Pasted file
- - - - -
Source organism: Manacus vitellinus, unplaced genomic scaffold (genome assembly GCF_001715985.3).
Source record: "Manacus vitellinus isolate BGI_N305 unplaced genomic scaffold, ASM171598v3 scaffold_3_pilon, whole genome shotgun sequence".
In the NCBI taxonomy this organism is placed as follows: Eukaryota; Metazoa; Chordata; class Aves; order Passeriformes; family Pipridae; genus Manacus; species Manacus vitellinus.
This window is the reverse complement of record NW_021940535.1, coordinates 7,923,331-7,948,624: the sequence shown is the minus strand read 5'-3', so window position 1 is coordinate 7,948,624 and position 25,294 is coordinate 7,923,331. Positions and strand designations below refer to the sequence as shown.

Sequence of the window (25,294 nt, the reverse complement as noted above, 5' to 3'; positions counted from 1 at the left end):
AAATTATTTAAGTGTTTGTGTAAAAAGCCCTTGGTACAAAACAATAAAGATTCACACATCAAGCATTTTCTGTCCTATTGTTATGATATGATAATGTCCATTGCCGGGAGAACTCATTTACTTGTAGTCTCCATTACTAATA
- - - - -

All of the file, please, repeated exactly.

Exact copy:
Source organism: Manacus vitellinus, unplaced genomic scaffold (genome assembly GCF_001715985.3).
Source record: "Manacus vitellinus isolate BGI_N305 unplaced genomic scaffold, ASM171598v3 scaffold_3_pilon, whole genome shotgun sequence".
In the NCBI taxonomy this organism is placed as follows: Eukaryota; Metazoa; Chordata; class Aves; order Passeriformes; family Pipridae; genus Manacus; species Manacus vitellinus.
This window is the reverse complement of record NW_021940535.1, coordinates 7,923,331-7,948,624: the sequence shown is the minus strand read 5'-3', so window position 1 is coordinate 7,948,624 and position 25,294 is coordinate 7,923,331. Positions and strand designations below refer to the sequence as shown.

Sequence of the window (25,294 nt, the reverse complement as noted above, 5' to 3'; positions counted from 1 at the left end):
AAATTATTTAAGTGTTTGTGTAAAAAGCCCTTGGTACAAAACAATAAAGATTCACACATCAAGCATTTTCTGTCCTATTGTTATGATATGATAATGTCCATTGCCGGGAGAACTCATTTACTTGTAGTCTCCATTACTAATA